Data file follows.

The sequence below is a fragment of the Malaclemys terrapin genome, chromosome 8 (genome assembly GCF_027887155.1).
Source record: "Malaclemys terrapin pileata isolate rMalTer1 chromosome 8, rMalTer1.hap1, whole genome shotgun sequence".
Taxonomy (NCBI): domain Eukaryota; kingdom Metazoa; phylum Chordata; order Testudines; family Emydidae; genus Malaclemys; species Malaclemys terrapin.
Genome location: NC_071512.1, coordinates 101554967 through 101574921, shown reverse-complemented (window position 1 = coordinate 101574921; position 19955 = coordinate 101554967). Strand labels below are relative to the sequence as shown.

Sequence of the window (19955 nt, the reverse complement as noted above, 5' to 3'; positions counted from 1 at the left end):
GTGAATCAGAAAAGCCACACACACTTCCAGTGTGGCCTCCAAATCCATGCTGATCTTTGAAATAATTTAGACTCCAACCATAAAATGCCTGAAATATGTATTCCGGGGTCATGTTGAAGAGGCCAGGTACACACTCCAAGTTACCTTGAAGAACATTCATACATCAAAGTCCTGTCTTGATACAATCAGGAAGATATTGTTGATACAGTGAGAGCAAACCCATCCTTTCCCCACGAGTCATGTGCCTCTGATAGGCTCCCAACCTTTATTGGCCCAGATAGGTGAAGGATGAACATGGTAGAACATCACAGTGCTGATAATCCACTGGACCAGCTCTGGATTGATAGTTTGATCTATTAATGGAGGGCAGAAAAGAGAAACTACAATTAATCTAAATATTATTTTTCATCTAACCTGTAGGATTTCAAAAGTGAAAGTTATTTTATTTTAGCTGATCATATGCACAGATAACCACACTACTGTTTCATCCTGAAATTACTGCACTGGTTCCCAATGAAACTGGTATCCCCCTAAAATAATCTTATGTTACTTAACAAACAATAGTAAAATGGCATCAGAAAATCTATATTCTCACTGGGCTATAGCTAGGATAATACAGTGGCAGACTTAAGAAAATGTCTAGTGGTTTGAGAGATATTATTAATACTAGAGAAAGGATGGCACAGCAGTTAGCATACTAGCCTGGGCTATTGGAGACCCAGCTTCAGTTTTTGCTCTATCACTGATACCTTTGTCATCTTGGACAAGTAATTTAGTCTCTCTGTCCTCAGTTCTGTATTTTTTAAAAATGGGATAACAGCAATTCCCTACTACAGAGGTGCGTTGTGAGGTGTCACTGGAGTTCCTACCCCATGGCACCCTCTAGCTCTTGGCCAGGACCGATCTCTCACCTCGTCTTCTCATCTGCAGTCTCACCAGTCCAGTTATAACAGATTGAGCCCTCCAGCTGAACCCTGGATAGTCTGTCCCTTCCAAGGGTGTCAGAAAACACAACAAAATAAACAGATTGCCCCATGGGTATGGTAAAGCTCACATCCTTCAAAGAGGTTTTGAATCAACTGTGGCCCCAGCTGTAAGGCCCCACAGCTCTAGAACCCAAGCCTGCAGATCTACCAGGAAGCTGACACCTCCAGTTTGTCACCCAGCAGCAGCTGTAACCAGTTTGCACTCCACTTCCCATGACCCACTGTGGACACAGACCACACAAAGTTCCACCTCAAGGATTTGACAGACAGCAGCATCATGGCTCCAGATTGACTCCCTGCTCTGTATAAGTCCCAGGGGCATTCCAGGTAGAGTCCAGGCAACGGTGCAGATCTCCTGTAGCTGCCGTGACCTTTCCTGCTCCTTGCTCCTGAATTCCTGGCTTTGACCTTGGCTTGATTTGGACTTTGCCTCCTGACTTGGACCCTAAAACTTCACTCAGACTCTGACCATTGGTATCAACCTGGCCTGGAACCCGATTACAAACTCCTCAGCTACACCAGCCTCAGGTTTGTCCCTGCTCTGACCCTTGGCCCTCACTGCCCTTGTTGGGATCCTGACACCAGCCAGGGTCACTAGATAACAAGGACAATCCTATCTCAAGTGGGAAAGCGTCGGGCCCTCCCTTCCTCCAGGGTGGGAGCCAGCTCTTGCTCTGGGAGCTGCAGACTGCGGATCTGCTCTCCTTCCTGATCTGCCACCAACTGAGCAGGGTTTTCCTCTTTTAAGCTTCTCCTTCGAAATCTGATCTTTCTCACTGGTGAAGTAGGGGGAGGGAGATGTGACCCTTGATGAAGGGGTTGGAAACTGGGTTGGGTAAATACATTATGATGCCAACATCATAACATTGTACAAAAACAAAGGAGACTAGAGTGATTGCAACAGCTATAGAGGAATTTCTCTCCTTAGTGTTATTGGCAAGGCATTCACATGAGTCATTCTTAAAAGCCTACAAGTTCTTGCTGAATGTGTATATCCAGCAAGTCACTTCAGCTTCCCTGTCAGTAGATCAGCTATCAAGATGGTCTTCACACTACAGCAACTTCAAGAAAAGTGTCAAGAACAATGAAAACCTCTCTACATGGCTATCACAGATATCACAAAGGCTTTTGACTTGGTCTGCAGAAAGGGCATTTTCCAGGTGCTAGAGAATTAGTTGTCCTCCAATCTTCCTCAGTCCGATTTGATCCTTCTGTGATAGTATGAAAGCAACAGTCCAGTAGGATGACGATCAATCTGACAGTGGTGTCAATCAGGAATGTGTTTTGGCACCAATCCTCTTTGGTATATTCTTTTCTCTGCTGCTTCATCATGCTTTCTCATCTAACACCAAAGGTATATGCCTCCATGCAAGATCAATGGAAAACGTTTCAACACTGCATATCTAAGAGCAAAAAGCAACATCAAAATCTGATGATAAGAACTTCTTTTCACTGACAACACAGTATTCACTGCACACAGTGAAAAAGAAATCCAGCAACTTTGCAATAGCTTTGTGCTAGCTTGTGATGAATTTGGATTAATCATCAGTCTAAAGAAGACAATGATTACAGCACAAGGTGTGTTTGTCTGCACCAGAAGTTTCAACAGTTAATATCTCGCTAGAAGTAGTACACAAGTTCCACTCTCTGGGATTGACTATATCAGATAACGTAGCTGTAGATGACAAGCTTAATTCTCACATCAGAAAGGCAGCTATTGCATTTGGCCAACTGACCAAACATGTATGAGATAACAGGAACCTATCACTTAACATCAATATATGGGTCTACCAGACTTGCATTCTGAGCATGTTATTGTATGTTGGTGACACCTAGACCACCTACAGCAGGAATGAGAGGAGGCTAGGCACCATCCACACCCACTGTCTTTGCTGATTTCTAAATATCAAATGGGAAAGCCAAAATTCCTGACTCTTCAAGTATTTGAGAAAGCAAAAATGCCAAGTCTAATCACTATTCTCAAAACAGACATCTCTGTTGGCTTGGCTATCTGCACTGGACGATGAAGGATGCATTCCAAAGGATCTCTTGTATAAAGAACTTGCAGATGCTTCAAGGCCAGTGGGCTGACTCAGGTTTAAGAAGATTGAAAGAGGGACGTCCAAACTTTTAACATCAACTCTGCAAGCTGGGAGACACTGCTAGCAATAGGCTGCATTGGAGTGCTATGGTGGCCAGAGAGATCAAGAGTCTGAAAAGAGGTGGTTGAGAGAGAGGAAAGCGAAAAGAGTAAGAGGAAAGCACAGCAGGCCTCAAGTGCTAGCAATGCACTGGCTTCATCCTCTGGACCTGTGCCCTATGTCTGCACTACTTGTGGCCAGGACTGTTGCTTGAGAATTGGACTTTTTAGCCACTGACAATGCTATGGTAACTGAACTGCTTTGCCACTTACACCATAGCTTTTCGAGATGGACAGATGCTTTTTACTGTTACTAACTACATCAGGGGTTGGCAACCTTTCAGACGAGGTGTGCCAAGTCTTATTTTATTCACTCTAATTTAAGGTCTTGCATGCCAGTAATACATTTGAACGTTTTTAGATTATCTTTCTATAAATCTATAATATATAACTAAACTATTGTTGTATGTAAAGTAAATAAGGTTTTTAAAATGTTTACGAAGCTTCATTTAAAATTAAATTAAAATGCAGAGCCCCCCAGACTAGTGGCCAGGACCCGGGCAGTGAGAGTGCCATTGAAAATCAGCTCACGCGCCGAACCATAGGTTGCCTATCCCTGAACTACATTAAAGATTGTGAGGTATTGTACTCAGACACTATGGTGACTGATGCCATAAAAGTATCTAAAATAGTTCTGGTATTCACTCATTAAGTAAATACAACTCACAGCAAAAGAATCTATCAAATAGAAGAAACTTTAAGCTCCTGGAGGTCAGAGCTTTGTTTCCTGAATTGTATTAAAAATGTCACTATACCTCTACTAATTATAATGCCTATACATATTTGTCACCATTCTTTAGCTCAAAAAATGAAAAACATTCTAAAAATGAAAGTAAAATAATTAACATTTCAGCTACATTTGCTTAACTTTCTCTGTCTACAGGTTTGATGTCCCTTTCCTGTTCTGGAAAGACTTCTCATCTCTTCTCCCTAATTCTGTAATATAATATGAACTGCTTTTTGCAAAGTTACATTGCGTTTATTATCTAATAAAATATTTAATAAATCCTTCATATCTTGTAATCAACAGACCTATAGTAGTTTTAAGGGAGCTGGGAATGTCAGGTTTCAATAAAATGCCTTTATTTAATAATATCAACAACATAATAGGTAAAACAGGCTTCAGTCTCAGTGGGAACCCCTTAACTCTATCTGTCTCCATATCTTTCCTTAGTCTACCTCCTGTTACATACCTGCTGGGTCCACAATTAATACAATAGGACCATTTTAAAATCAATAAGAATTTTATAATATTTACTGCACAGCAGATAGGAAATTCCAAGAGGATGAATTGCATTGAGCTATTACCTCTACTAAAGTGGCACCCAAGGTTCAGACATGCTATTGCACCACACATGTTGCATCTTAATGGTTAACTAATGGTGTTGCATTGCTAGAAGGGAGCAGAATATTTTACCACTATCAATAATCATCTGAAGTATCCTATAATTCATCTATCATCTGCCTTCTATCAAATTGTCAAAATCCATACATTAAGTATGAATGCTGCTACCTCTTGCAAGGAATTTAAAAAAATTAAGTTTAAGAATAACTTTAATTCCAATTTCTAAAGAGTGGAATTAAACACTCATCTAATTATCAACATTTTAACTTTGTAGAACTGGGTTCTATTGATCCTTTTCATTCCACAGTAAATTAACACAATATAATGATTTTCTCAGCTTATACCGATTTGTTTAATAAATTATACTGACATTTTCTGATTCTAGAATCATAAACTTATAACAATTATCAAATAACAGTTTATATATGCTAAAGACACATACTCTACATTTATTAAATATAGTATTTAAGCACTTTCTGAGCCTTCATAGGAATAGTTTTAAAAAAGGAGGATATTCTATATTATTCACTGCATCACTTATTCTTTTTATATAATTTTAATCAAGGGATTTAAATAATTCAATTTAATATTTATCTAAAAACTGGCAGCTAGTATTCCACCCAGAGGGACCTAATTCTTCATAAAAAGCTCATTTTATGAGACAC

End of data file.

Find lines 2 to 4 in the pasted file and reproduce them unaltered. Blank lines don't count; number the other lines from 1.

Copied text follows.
Source record: "Malaclemys terrapin pileata isolate rMalTer1 chromosome 8, rMalTer1.hap1, whole genome shotgun sequence".
Taxonomy (NCBI): domain Eukaryota; kingdom Metazoa; phylum Chordata; order Testudines; family Emydidae; genus Malaclemys; species Malaclemys terrapin.
Genome location: NC_071512.1, coordinates 101554967 through 101574921, shown reverse-complemented (window position 1 = coordinate 101574921; position 19955 = coordinate 101554967). Strand labels below are relative to the sequence as shown.